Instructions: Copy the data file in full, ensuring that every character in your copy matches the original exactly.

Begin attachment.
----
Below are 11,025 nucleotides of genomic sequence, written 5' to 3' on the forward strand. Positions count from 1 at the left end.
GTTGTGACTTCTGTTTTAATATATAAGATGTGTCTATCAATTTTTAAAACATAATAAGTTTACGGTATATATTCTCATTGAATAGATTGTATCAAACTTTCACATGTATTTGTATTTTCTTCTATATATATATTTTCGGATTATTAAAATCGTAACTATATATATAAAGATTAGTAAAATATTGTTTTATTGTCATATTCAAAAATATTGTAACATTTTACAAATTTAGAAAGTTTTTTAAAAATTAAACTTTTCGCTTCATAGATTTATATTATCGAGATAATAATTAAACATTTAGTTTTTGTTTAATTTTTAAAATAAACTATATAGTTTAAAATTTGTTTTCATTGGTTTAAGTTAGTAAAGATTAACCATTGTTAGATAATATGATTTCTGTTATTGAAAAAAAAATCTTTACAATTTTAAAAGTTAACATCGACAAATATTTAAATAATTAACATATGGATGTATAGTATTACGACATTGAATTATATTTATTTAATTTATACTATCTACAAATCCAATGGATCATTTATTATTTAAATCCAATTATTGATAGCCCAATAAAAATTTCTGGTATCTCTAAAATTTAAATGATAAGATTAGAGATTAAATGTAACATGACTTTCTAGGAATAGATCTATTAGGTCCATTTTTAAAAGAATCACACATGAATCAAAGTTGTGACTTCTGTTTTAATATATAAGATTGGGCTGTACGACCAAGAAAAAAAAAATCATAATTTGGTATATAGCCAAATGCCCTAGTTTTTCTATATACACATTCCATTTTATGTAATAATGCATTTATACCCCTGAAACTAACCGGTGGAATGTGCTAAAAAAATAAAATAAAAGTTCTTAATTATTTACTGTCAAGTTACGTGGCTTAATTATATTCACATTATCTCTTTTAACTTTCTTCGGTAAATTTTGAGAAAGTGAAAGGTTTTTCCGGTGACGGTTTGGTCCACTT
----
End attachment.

Below are 11,025 nucleotides of genomic sequence, written 5' to 3' on the forward strand. Positions count from 1 at the left end.
GTTGTGACTTCTGTTTTAATATATAAGATGTGTCTATCAATTTTTAAAACATAATAAGTTTACGGTATATATTCTCATTGAATAGATTGTATCAAACTTTCACATGTATTTGTATTTTCTTCTATATATATATTTTCGGATTATTAAAATCGTAACTATATATATAAAGATTAGTAAAATATTGTTTTATTGTCATATTCAAAAATATTGTAACATTTTACAAATTTAGAAAGTTTTTTAAAAATTAAACTTTTCGCTTCATAGATTTATATTATCGAGATAATAATTAAACATTTAGTTTTTGTTTAATTTTTAAAATAAACTATATAGTTTAAAATTTGTTTTCATTGGTTTAAGTTAGTAAAGATTAACCATTGTTAGATAATATGATTTCTGTTATTGAAAAAAAAATCTTTACAATTTTAAAAGTTAACATCGACAAATATTTAAATAATTAACATATGGATGTATAGTATTACGACATTGAATTATATTTATTTAATTTATACTATCTACAAATCCAATGGATCATTTATTATTTAAATCCAATTATTGATAGCCCAATAAAAATTTCTGGTATCTCTAAAATTTAAATGATAAGATTAGAGATTAAATGTAACATGACTTTCTAGGAATAGATCTATTAGGTCCATTTTTAAAAGAATCACACATGAATCAAAGTTGTGACTTCTGTTTTAATATATAAGATTGGGCTGTACGACCAAGAAAAAAAAAATCATAATTTGGTATATAGCCAAATGCCCTAGTTTTTCTATATACACATTCCATTTTATGTAATAATGCATTTATACCCCTGAAACTAACCGGTGGAATGTGCTAAAAAAATAAAATAAAAGTTCTTAATTATTTACTGTCAAGTTACGTGGCTTAATTATATTCACATTATCTCTTTTAACTTTCTTCGGTAAATTTTGAGAAAGTGAAAGGTTTTTCCGGTGACGGTTTGGTCCACTT